The report from the 3rd Annual U.S. Mobile Path-to-Purchase Study conducted by xAd and Telmetrics shows that as consumers mobile shoppers are increasingly receptive to relevant mobile ads, reflecting the increasing trust in mobile browsing.

The report, published earlier this week, shows that nearly 50 percent of mobile shoppers reported they felt mobile ads are informative or helpful, up 113 percent from 32 percent last year.

Even more, 40 percent of those surveyed said they have clicked on ads and nearly half of those have taken secondary actions such as viewing the referring website and searching for additional product information.

Clearly, mobile advertising is a blossoming target as the internet becomes increasingly mobile. In a market where mobile use has begun outpacing desktop access, it makes sense that users would become equally interested in relevant ads for their mobile devices.

You can get more information in the infographic shared below, or you can view the report in full here.


Google Product Ratings

Google has been working hard to expand their reviews and ratings systems, and yesterday they made a big step by announcing that they will be introducing product ratings for Product Listing Ads (PLAs).

The announcement, which appeared on the Inside Adwords Blog, stated:

Product reviews provide critical information to shoppers making purchase decisions. To help shoppers easily find this information when searching for products, we’re introducing product ratings on Product Listing Ads.

Shoppers browsing on Google will see the typical product listings they have become accustomed to, but beneath the listings product ratings will also be shown in the shape of stars and review counts. For now it appears the changes will only be seen on search results within the United States.

The data used for these review listings will be gathered from multiple sources, such as merchants, third party aggregators, and editorial sites.

If reviews for businesses are any indication of what this change will bring, it seems very likely that businesses offering products with largely positive reviews will be able to leverage the updated listings to not only increase their click-through rates, but to also increase conversions overall.

iOS MobileA few weeks ago Google finally got around to releasing the iOS version of Google Analytics. The app had been available for Android for quite some time, but the release to iOS makes website data available to webmasters at any time and it is fair to assume some business owners and webmasters may be trying to use Google Analytics for their first time.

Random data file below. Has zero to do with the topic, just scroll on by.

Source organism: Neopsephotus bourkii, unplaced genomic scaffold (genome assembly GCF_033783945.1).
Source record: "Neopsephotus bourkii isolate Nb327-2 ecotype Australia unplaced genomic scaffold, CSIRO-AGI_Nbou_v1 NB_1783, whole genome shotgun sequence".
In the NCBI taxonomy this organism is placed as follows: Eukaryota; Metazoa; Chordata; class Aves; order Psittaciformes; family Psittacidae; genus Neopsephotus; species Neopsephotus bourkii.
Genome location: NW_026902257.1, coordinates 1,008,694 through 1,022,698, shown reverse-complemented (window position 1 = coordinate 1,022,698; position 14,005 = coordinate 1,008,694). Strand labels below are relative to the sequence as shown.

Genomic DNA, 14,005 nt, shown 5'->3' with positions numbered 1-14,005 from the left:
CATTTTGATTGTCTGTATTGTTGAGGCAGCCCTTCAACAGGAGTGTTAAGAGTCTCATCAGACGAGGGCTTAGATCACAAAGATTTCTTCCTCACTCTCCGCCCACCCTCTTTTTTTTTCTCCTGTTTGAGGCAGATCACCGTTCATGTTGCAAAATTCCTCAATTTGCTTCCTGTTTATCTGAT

While Analytics is without a doubt one of the most powerful tools for analyzing your website and how others are accessing it, it can also be a bit overwhelming for those who aren’t familiar with the layout and aren’t well versed in the terminology.

To help familiarize new and inexperienced webmasters with Google Analytics, Emma Barnes, who offers training on Google Analytics from Branded3, reviewed many of the most common questions she receieves and the terminology you can expect to run into when using Analytics.

Once those questions are out of the way, you may find yourself tasked with another question: “just what am I supposed to do with all this information?” For that, you may want to browse the recent article titled “11 Things You Should Be Doing With Google Analytics” from Search Engine Journal.

If you want to be in control of your website, you need all the information possible to make the right choices. Google Analytics can give you the numbers you want, but these resources will help you know what to do with it.

Facebook MobileThe majority of reports about Facebook this year would suggest the largest social media platform is about to crumble under its own weight. But, all the latest data from their Second Quarter 2014 Financial Summary indicates otherwise.

The report includes a ton of positive statistics for the social media leader, but the biggest findings are about how we use Facebook. Specifically, there has been a 19% increase in daily active users, suggesting that most people are including Facebook as a part of their daily lifestyle. Most likely, the ability to access Facebook on the go is responsible for a significant amount of the growth.

The total number of daily active users now sits around 829 million users.

Facebook also saw a significant jump in revenue, growing 61% compared to last year. Unsurprisingly, mobile also played a huge role in the jump, as it is responsible for 62% of overall ad revenue for the second quarter.

The report also included some other statistics which highlight the important role of mobile for Facebook.

  • Mobile daily active users were up 39% year-over-year, reaching an average of 654 million on for June 2014.
  • Monthly active users were up 14% over last year, reaching 1.32 billion as of June 30, 2014, an increase of 14% year-over-year.
  • Monthly active mobile users went up by 31% compared to last year, reaching 1.07 billion as of June 30, 2014.


Last night Google breathed new life into a forgotten algorithm by updating their local search algorithm to provide more useful, relevant, and accurate local search results that are more closely linked to traditional web search ranking signals.

While Google has remained mum on a large amount of the details, we do know the changes can be visible within Google Maps search results as well as traditional search results. From the online discussion, it also local businesses are also getting significant ranking and traffic boosts as most responses have been positive.

Most of the changes are behind the scenes, which Google doesn’t want to share with the world. However, Barry Schwartz shared that the new algorithm ties deeper into web search than previously by linking it to search features such as Knowledge Graph, spelling correction, synonyms, and more.

Google also says the new algorithm improves their distance and location ranking parameters.